Linguistic diversity is increasing in the US. What does that mean for language access?

In the United States, the number of people who speak a language other than English at home is rising faster than those who mainly speak English.

A recent report from the US Census Bureau broke down the country’s ever-evolving linguistic demographics. Based on data from a 2019 survey, the Census Bureau found that the number of people who use a language other than English as their primary language nearly tripled in the last four decades, outpacing the English-speaking population’s growth pretty significantly. 

According to the report, individuals who primarily speak a language other than English at home make up about 22% of US residents now (that is, 67.8 million people), compared to just 10% (23.1 million) in 1980. While the number of people who primarily use English has also grown since 1980, that growth has been less marked. While the number of foreign language speakers nearly tripled in four decades, the number of English speakers grew by just around 25%.

The Census Bureau released a 37-page document on the country’s language demographics in September, and earlier this month published a shorter, more accessible version breaking down some of the trends for a wider audience. Collecting linguistic data like this is a useful way for organizations of both the private and public sectors to gauge the need for language access across the nation.

“Government agencies and other organizations can use these language data to determine the need for translators and other language assistance services,” reads the original report from earlier this year. “These data are used in a wide variety of legislative, policy, and research applications, as well as for legal, financial, and marketing decisions.”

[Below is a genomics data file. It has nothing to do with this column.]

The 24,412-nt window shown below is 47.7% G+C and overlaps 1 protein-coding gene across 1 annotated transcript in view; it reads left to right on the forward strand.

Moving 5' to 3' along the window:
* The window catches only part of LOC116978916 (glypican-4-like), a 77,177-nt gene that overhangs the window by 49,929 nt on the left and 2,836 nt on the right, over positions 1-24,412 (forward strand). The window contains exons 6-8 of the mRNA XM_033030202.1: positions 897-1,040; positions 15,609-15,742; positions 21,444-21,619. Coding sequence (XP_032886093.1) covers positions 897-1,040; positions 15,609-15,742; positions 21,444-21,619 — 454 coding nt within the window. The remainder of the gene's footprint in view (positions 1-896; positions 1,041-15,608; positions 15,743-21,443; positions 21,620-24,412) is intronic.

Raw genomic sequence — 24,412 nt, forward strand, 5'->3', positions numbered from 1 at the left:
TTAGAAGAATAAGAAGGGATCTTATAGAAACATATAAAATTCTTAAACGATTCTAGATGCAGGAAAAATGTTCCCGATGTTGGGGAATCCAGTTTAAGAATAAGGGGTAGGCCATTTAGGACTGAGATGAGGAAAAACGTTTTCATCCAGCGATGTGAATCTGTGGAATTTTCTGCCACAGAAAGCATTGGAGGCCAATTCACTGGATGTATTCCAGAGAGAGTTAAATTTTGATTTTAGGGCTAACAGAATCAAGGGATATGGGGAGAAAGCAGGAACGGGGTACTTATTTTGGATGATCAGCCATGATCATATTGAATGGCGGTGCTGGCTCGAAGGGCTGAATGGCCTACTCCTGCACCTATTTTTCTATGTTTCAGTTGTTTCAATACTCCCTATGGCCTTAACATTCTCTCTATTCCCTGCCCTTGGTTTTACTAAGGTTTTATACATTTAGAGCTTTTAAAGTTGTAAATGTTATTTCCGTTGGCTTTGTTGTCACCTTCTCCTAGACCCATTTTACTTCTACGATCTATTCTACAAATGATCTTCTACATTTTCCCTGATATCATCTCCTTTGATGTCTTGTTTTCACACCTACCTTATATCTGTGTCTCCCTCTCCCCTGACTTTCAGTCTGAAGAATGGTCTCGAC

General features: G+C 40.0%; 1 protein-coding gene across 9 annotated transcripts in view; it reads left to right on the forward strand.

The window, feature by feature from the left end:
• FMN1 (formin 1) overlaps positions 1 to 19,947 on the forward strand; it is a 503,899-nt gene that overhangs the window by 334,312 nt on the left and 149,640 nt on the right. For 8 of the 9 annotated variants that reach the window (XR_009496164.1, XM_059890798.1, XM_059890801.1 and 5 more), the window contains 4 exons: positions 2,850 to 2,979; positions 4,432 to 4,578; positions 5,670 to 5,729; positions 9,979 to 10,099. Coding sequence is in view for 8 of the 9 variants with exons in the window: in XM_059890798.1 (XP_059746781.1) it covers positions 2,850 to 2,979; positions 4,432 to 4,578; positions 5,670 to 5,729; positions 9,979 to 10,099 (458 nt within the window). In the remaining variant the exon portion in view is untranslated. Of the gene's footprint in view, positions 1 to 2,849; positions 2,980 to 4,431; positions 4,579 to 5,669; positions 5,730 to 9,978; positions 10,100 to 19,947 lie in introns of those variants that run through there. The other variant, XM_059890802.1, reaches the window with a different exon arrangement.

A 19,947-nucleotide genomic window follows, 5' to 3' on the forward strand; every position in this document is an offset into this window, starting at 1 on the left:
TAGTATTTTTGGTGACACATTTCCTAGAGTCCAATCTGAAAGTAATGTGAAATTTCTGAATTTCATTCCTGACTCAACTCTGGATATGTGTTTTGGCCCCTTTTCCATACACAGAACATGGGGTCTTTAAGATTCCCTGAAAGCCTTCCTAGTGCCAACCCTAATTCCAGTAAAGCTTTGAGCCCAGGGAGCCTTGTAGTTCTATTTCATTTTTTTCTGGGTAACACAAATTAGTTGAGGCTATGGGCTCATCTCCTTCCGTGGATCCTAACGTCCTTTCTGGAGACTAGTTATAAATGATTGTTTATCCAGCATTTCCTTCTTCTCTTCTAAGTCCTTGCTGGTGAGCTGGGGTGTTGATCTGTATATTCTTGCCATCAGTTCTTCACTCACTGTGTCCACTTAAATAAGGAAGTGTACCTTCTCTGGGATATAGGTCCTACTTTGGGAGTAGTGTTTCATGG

The rising number of foreign language speakers coincides with another interesting trend — increased efforts to improve language access across the country. The year 2000 — when foreign language speakers made up about 17% of the population — marks a milestone in the country’s language policy, as then-president Bill Clinton signed an executive order to improve language access for programs conducted or assisted by the federal government. 

The nation still has a long way to go in fully embracing its linguistic diversity, but one thing seems certain — as the population of foreign language speakers grows, demand for improved language access is likely to increase.

Andrew Warner
Andrew Warner is a writer from Sacramento. He received his B.A. in linguistics and English from UCLA and is currently working toward an M.A. in applied linguistics at Columbia University. His writing has been published in Language Magazine, Sactown Magazine, and The Takeout.


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